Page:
Read more: broadwaynews.com

 

5 – Lin-Manuel Miranda, de Blasio open Broadway vaccination site in Times Square

A vaccination center was opened on Monday in Times Square for all Broadway workers. Appointments will be reserved for the community of theatermakers living in NY and working on Broadway. The center will be staffed by fellow community members, including “Wicked” company manager Susan Sampliner.  

Read More: broadwaynews.com

 

Fun on a Friday: The Late Show spoofed Hamilton with a ‘My Shot’ vaccine parody

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3 Reasons Why Crowdfunding Did NOT Take Off on Broadway

It has been 10 years (!) since I crowdfunded Godspell. It remains one of the most difficult things I’ve ever done in this business.
It took two years to put together. It took three law firms. I had to pass a securities exam. Oh, and let me tell you when this SEC slaps your wrist in the midst of your offering, you lose some sleep.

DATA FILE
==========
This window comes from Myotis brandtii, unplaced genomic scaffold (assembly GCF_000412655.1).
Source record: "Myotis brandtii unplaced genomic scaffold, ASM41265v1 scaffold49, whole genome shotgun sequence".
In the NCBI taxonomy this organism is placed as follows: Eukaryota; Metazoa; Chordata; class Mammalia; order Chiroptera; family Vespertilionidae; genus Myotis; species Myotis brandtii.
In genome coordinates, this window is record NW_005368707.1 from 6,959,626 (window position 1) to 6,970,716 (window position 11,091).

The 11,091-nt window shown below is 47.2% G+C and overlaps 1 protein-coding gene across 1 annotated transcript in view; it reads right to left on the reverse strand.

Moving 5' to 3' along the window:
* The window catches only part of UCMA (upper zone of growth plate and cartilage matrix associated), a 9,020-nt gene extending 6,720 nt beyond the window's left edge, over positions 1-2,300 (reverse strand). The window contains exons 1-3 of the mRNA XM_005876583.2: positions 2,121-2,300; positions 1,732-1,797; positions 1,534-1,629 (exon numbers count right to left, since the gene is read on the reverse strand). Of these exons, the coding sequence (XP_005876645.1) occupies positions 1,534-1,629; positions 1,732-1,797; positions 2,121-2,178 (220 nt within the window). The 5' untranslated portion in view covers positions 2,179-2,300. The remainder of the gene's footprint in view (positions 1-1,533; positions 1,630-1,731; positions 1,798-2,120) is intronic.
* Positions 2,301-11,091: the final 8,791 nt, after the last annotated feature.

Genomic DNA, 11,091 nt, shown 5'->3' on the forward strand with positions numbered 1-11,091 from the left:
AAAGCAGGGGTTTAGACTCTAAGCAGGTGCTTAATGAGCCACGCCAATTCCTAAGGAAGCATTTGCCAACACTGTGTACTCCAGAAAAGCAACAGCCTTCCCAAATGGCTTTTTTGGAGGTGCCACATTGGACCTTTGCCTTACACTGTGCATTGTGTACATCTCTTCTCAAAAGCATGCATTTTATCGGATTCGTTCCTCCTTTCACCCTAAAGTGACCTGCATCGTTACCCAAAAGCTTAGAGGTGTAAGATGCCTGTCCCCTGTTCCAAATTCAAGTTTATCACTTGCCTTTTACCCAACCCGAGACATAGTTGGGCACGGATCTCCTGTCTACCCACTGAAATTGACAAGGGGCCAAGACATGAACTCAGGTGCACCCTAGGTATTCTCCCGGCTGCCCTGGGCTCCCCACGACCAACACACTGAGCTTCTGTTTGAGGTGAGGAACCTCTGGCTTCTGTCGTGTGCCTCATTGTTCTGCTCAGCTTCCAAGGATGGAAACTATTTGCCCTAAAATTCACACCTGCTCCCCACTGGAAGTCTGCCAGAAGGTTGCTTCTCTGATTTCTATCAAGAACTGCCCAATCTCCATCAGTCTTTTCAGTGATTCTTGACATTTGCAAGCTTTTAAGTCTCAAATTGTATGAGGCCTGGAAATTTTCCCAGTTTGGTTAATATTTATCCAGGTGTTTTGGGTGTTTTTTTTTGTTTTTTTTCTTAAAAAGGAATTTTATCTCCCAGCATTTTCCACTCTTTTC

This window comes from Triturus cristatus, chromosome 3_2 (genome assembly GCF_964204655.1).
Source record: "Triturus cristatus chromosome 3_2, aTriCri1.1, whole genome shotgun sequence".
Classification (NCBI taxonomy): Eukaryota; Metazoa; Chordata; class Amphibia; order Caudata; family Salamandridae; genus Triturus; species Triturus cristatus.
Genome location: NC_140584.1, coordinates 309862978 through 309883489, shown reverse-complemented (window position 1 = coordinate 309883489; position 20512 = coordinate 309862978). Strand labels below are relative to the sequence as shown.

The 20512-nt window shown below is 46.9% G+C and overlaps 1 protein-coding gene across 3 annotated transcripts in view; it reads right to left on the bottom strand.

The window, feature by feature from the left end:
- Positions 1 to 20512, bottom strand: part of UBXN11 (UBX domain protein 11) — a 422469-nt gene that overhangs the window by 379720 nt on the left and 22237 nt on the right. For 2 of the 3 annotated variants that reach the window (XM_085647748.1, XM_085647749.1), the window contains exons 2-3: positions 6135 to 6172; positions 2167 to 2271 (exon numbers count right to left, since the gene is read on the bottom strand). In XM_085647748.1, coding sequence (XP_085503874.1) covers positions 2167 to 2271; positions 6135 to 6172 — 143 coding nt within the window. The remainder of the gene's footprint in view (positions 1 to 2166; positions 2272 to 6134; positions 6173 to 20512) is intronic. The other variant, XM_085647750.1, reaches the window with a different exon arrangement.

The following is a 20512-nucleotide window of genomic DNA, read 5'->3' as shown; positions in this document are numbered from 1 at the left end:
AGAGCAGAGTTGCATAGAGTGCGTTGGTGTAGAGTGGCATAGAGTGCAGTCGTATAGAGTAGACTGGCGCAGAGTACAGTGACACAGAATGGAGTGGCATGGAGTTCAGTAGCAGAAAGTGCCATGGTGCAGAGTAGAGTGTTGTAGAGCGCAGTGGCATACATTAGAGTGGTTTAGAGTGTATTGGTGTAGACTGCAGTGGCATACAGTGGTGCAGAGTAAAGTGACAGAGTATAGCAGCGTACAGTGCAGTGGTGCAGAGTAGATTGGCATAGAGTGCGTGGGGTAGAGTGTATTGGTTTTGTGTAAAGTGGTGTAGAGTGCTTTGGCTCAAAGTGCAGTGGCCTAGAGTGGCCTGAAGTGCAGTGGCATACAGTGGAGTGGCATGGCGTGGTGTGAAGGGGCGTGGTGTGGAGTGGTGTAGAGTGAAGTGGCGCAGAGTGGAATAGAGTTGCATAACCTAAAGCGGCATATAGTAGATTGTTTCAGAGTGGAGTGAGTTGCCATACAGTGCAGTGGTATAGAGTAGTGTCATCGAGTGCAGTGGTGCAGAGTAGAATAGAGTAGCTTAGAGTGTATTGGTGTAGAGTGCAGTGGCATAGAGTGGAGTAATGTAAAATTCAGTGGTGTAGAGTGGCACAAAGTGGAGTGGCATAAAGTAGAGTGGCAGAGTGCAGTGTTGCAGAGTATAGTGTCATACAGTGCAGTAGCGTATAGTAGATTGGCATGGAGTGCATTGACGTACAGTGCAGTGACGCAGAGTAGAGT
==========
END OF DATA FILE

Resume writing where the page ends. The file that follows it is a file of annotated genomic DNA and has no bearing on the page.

But, like most difficult things, it was also one of the best things I ever did for my business. And my life.
Not only did we fund the production, and help launch the careers of some superstars, but I’m also still friends with many of “People of Godspell”, which is what we called our Producers and Investors (we had over 730 of them!).
We created a family. And it still exists. (That’s pretty common with Godspell, actually, as anyone in it can attest.)
After we successfully crowdfunded the show, using an old regulation called a “Reg A,” Congress passed The Jobs Act . . . which made it MUCH easier for businesses to crowdfund. (Bad timing on my part!)
Everyone predicted an explosion of this type of microfinancing in all industries . . . Broadway and Off-Broadway included.
And it didn’t happen.
I don’t know of ONE Broadway or Off-Broadway production to utilize the new “Regulation CF” since it was passed.
Why?
There are three reasons why.